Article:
Page 9, 6th December 1985

6th December 1985
Page 9
Page 9, 6th December 1985 — The outcast's aristocratic outcast
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Locations: London, Eton, Oxford

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The outcast's aristocratic outcast

Lord Longford, who yesterday celebrated his 80th birthday, talks to Peter Stanford about a lifetime in the public eye

rrHE image of meeting with St Peter at the gates of heaven is a sobering, some would say frightening, one. And especially so on your 80th birthday. Yet Lord Longford, contrary to popular prejudices, is a sober and reflective man, with the accumulated wisdom of four score years.

"To succeed in a worldly sense in one's life is not the same as success in a St Peter sense" he says. A Times obituary would rightly concentrate on an outstanding career in public service — a member of' the Attlee Government as Minister for Civil Aviation and then First Lord of the Admiralty, Leader of the House of Lords for three years during the first Wilson administration, a Knight of the Garter, Chairman of the Bank of Ireland, prolific author . . . the list could go on and on.

But Frank Longford would prefer St Peter to look a little deeper in evaluating a man who almost defiantly states that his guiding principle in life has been his faith, the gospels — although he adds, with an honesty some might mistake for arrogance, "interpreted by me of' course".

He hesitates to put words into St Peter's mouth — "its risky to talk about achievements. : They may look very different to him" — but the Earl of Longford has one or two points to make in his own defence.

The first concerns his book on humility. While he makes no claims to such a virtue, and indeed likens himself in undertaking the work to a "person who's failed in three marriages and then writes a book on successful marriage", he feels that it was, and remains, an original contribution on a difficult and much neglected subject.

Its hard to be humble and not be elitist, he points out, especially if you come from an aristocratic background and went to Eton and Oxford. However, Lord Longford has tried throughout his life to apply Christian beliefs both in private and public matters. He left the Wilson government in 1968 over the issue of the school leaving age because he felt that "moral principles were being abandoned".

"Christianity did not begin for me with my reception into the Catholic Church in 1940", Lord I ongford wrote last year in One Man's Faith. Brought up a Protestant, his family creed he sums up as "an undemonstrative, undoctrinal Christianity". Describing his conversion in the same book he wrote: "I had satisfied myself at that time (1940) that Jesus Christ was crucified and rose again; that he had founded what is now the Catholic Church and had inspired it ever since that time".

As a Christian in public life, he did not entirely abandon ambition. He admits that "I'd have been awfully disappointed if I hadn't been a cabinet minister" in Wilson's 1964 government,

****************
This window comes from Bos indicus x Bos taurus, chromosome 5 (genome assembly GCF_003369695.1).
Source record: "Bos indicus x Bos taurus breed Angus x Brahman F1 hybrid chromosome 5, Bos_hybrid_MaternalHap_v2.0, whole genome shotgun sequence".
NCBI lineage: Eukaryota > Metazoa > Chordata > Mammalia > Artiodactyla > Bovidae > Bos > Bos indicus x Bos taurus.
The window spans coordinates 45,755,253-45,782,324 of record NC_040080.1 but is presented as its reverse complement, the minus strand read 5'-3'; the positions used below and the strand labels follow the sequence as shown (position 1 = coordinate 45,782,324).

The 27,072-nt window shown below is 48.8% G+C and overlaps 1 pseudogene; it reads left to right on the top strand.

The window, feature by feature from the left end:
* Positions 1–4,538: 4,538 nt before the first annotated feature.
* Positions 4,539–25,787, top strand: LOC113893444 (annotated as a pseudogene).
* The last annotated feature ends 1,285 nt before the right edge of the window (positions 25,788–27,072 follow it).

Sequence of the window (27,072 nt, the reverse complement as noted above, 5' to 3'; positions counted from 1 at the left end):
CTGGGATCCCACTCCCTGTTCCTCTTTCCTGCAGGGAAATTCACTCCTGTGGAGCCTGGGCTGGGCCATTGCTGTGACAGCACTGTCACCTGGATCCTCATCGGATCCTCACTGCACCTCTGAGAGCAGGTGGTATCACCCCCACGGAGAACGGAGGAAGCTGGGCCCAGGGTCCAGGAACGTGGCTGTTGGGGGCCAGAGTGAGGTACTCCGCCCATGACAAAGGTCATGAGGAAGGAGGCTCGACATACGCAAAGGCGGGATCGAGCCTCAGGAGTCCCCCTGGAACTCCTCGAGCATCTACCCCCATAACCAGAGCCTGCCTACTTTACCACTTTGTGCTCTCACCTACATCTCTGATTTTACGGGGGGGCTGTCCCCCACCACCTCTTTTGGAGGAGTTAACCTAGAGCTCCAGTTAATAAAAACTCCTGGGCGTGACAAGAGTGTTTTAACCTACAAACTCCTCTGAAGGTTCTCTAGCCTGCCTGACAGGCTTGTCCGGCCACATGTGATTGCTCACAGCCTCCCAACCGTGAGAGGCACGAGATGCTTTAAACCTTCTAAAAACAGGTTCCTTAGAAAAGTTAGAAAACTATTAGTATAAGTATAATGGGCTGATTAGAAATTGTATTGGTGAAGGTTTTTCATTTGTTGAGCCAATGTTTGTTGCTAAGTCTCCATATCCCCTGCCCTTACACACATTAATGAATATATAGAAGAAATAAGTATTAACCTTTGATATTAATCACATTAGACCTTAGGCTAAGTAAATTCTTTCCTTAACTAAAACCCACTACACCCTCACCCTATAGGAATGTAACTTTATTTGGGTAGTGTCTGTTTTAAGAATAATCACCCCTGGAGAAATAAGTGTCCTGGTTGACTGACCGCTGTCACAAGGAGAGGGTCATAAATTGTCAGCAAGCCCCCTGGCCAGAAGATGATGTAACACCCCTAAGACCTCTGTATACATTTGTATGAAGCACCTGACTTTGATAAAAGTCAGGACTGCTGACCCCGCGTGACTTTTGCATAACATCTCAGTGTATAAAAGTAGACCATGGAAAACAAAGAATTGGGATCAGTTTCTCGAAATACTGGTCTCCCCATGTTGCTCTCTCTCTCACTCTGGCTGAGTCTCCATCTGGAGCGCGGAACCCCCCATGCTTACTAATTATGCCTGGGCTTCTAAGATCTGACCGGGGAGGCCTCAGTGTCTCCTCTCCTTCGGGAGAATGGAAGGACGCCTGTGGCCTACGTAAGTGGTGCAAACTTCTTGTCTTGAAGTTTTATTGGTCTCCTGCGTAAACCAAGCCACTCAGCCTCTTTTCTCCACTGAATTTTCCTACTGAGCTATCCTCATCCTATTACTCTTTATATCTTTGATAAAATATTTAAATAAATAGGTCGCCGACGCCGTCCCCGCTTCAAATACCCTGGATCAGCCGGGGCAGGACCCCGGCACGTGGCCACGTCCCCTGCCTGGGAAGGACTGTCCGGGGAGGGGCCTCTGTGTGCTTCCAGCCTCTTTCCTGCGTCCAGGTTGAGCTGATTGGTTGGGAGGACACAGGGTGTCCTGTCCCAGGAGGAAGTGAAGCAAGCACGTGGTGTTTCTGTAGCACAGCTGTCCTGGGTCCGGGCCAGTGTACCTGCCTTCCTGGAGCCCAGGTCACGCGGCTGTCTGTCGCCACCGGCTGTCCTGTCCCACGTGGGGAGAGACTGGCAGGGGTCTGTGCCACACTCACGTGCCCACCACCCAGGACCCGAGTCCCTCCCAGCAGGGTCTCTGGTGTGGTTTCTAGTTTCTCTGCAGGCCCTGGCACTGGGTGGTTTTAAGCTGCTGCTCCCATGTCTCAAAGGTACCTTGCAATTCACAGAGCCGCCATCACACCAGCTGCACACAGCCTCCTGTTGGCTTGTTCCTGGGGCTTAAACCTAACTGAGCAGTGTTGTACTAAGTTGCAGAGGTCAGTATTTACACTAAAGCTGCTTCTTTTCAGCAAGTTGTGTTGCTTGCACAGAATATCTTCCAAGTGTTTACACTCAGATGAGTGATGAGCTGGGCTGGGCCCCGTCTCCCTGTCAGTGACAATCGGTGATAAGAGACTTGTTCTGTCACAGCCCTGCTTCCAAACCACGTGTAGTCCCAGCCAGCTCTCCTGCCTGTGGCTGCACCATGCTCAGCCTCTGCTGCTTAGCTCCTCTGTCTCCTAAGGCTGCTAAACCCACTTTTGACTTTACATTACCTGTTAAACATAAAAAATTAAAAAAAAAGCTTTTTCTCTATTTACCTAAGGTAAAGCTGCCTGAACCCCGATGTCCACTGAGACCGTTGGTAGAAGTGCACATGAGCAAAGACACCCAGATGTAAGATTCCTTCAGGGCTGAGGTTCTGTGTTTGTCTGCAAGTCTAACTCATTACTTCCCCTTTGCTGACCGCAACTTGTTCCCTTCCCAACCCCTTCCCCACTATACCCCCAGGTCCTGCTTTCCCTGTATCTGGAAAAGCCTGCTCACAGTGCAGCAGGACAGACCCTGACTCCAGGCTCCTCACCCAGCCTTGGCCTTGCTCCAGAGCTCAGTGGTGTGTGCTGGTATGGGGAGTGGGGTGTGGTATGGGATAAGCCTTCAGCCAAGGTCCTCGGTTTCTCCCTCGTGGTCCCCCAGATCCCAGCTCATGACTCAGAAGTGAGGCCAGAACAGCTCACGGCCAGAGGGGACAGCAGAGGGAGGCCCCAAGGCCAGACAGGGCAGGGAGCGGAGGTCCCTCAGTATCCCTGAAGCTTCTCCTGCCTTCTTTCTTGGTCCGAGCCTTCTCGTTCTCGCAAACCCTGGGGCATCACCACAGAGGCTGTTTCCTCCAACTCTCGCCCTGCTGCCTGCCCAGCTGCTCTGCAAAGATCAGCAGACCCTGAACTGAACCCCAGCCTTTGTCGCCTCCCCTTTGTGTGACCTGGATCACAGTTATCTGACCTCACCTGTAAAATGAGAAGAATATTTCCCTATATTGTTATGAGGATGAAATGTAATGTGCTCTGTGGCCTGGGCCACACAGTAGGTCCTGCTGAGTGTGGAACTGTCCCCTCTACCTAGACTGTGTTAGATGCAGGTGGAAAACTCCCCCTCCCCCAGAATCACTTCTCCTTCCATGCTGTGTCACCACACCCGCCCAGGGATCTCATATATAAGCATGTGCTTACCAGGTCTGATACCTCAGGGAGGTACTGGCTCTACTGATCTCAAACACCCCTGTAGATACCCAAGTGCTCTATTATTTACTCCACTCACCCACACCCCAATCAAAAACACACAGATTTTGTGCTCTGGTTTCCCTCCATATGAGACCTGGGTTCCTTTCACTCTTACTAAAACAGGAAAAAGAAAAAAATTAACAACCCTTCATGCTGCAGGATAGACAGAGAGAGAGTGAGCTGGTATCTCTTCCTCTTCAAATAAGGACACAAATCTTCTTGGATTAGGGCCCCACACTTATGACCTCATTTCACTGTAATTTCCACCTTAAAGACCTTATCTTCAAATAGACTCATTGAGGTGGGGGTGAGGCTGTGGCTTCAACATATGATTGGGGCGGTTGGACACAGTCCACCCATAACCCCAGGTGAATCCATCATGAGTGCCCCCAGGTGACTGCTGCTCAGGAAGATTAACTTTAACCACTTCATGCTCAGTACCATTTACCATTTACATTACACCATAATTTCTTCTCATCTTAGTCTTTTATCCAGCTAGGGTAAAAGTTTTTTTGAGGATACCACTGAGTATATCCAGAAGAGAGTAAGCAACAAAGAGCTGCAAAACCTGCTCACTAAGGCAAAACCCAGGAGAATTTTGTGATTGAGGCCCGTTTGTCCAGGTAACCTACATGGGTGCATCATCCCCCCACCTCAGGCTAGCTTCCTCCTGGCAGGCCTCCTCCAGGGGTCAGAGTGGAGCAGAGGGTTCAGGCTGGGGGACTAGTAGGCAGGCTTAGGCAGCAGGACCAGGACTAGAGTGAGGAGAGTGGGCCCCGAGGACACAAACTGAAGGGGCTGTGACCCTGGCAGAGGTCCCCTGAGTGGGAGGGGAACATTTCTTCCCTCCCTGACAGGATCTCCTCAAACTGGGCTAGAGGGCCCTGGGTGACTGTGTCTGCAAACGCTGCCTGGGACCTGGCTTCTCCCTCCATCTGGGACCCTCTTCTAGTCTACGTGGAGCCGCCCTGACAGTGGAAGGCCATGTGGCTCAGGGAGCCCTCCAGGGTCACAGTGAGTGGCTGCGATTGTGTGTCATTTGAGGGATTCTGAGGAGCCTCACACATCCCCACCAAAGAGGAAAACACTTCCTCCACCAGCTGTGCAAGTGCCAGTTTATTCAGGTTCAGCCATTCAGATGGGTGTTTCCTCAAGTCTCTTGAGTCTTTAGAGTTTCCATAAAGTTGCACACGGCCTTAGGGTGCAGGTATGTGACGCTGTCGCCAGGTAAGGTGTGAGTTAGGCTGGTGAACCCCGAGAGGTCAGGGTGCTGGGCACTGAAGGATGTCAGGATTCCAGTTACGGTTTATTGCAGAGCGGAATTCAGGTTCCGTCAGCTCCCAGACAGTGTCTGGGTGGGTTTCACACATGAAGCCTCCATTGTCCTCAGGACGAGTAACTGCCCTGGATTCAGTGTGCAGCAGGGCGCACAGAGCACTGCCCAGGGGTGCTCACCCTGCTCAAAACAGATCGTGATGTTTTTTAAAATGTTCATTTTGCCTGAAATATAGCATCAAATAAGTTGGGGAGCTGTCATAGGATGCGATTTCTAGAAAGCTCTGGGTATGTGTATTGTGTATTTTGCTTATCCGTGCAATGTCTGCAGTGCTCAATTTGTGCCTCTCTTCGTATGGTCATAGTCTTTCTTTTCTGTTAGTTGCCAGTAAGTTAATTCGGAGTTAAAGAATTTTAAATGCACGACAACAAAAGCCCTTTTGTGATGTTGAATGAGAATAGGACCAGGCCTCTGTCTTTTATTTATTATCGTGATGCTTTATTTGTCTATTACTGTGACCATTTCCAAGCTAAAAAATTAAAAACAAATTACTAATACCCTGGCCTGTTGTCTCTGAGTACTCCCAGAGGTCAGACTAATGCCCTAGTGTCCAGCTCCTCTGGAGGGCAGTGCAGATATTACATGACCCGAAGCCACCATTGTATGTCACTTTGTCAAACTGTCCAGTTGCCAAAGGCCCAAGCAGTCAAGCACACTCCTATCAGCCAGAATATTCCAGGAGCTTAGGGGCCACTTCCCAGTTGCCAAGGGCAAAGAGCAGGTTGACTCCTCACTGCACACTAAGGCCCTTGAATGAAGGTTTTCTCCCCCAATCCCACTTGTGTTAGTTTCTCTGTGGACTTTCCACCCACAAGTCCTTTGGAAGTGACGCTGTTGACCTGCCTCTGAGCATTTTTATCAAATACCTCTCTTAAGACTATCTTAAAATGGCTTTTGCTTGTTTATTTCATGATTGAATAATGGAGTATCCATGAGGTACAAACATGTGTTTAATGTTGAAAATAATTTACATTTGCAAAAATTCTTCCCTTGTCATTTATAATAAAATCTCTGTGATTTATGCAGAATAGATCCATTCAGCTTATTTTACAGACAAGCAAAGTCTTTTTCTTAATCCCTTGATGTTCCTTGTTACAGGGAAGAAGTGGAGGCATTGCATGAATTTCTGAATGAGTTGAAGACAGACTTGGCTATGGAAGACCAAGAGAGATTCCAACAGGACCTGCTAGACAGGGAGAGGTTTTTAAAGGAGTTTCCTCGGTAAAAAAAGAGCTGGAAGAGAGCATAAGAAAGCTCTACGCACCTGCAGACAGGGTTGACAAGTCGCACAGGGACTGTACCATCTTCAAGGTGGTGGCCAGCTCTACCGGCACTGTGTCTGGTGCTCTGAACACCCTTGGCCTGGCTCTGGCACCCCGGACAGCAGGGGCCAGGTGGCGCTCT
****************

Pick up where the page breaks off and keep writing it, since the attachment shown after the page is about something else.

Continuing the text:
Yet in a deeper sense he felt the clash between public life which is founded on achieving and maintaining popularity, and the example of Jesus who preached an uncomfortable message and suffered for it.

In the public mind Lord Longford is now most readily associated with unpopular causes — prison reform, pornography, Myra Hindley. It is his Christianity which leads him to take up such issues without fear for his image.

I.ord Longford is one of the most caricatured of contemporary public figures. From the popular papers which call him the "anti-porn king", to the many anecaotes about his lack of awareness of what others might consider embarrassing subjects, Frank Longford has seldom enjoyed a favourable press.

He recalls discussing the matter with that other butt of the satirists' jokes, Dennis Thatcher. Both agreed that they do not take kindly to such attentions. "If anyone pretends they like being caricatured, that they like being mocked, take it they are lying".

It was once suggested that the epitaph on Lord Longford's tombstone might read "the outcast's outcast". Ile is flattered by such a suggestion, but returning to earlier comments about humility, stresses that it is often forgotten that he comes from a privileged background and so to an extent is an insider in the establishment.

Having said that, Lord Longford feels a responsibility towards outcasts from society. One of the "causeswhich he has pursued throughout his life has been that of prison reform — never a popular subject at the best of times, and certainly not in times of recession and belt tightening. His desk in his tiny office in Bloomsbury is tittered with letters from prisoners and their families asking for help, advice. Although he has only limited secretarial help, he replies to them all.

He continues to bring the question of prison reform to the public's attention in the House of Lords where he remains very active. However, in regard of his concern for prisoners, he is most clearly associated, in the press at least, with his long campaign for parole for the "Moors Murderess" Myra Hindley.

For 14 years he has visited both Myra Hindley and Ian Brady, both convicted in 1965 of the murder of 10-year-old Lesley Anne Downey. Miss Hindley is now a devout Catholic. Lord Longford was bitterly disappointed by the Parole Board's decision earlier this year to refuse her .parole.